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Wrist Fracture

A wrist fracture, also known as a broken wrist, is a traumatic injury to the wrist.

What is a wrist fracture?

A wrist fracture is a break or crack in one or multiple bones in the wrist.

Bones are made of calcium phosphate and collagen, and have different densities depending on how old you are. While bones are designed to take weight, if too much force is put onto them, a fracture can occur.

When a bone is fractured, it becomes less stable and you may not be able to put weight on it or move it. This can impact your daily life, and should be addressed as soon as possible, or else the fracture can become more severe and the recovery period can be longer.

What are the symptoms of a wrist fracture?

If you have a wrist fracture, you might experience:

  • Sensitivity or tenderness
  • Bruising
  • Swelling
  • Intense pain – this pain might become worse when you move your hand/wrist or attempt to hold or squeeze something
  • Deformity (i.e. your wrist may appear bent)
  • Difficulty or inability to move your wrist or arm
  • Tingling or numbness

What causes a wrist fracture?

A wrist fracture can be caused in a variety of ways, most often from a direct blow.

For example:

  • A fall (this is usually the most common cause)
  • A car accident
  • Direct contact in sport

How is a wrist fracture diagnosed?

If you have been experiencing any of the symptoms listed above, you should go to your consultant or A&E, who will do a visual inspection and take X-rays to determine whether any bones in your wrist are broken.

If your consultant deems it best, they might order you to have an MRI or CT scan, which are more sensitive and can pick up small fractures or tissue damage that an X-ray can’t.

They will then decide what treatment options will be best for you

How is a wrist fracture treated?

Depending on the severity of your fracture, the wrist may be able to be treated without surgical intervention. Because it is important to limit the movement in the wrist while the bones are healing, you will probably be provided with a splint or a cast after the bone has been set.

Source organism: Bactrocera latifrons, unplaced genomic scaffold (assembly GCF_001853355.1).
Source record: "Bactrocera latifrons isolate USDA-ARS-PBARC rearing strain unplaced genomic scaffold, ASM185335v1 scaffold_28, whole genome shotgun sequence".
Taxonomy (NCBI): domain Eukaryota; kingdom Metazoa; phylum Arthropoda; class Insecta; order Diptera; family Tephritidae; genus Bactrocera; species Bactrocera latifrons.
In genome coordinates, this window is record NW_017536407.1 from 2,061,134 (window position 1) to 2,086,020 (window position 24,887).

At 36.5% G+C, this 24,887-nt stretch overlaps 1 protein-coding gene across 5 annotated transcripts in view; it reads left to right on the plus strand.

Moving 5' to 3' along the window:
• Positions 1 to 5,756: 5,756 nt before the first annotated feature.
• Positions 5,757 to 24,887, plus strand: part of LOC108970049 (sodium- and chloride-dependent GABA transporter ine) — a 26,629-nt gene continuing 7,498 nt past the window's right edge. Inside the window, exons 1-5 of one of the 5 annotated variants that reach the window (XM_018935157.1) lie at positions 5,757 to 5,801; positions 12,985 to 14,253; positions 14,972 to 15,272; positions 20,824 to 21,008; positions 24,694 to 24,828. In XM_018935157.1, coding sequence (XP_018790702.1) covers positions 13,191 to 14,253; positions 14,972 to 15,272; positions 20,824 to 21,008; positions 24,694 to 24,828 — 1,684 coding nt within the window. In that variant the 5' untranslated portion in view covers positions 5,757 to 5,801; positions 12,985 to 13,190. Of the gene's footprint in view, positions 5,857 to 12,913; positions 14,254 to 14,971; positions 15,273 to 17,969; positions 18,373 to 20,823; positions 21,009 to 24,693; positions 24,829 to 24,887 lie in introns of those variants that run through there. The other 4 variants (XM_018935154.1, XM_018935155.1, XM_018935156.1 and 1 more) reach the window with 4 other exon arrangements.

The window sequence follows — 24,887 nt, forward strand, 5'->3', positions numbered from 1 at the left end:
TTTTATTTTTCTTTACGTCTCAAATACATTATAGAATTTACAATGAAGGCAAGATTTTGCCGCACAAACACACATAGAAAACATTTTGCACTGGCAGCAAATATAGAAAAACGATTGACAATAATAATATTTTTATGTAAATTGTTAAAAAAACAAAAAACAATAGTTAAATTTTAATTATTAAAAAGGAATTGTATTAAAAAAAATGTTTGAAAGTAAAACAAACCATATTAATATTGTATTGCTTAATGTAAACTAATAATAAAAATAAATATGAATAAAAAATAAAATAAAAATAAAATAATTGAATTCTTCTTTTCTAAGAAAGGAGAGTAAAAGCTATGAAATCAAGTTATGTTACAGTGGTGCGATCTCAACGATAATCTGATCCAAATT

If the break is more severe or complex, you might need to undergo surgery and have a bone graft in order for the bones to heal correctly.

Surgery might be needed if you have:

  • A fracture extending into a joint
  • An open fracture (a broken bone that has punctured the skin)
  • Multiple broken bones or if a bone is completely crushed
  • Bone pieces that have moved
  • Bone fragments that have loosened and are at risk of entering a joint

If you’re unsure what treatment you should go for, or the above treatments don’t work for you, our team of expert specialists are here to help.

This content has been checked and approved by

Mr Graham Lawton  ›

Mr Lawton is a consultant plastic reconstructive and hand surgeon at King Edward VII’s Hospital with special interests and expertise in extremity reconstruction after trauma, hand surgery and peripheral nerve injury.

Find your specialist for wrist fractures at King Edward VII's Hospital

If you suspect you have a wrist fracture and you’re seeking an expert opinion, you can find the UK’s leading hand specialists here at King Edward VII’s Hospital. Our consultants are hand-picked for you, making it easy to access the best possible care.

Mr Brian Cohen  ›
Special interests include:
Scaphoid fractures (+ 18) more
Miss Sonja Cerovac  ›
Special interests include:
Wrist Pain (+ 14) more
Mr Shehan Hettiaratchy  ›
Special interests include:
Trauma (+ 6) more
Mr Graham Lawton  ›
Special interests include:
Mallet finger (+ 5) more

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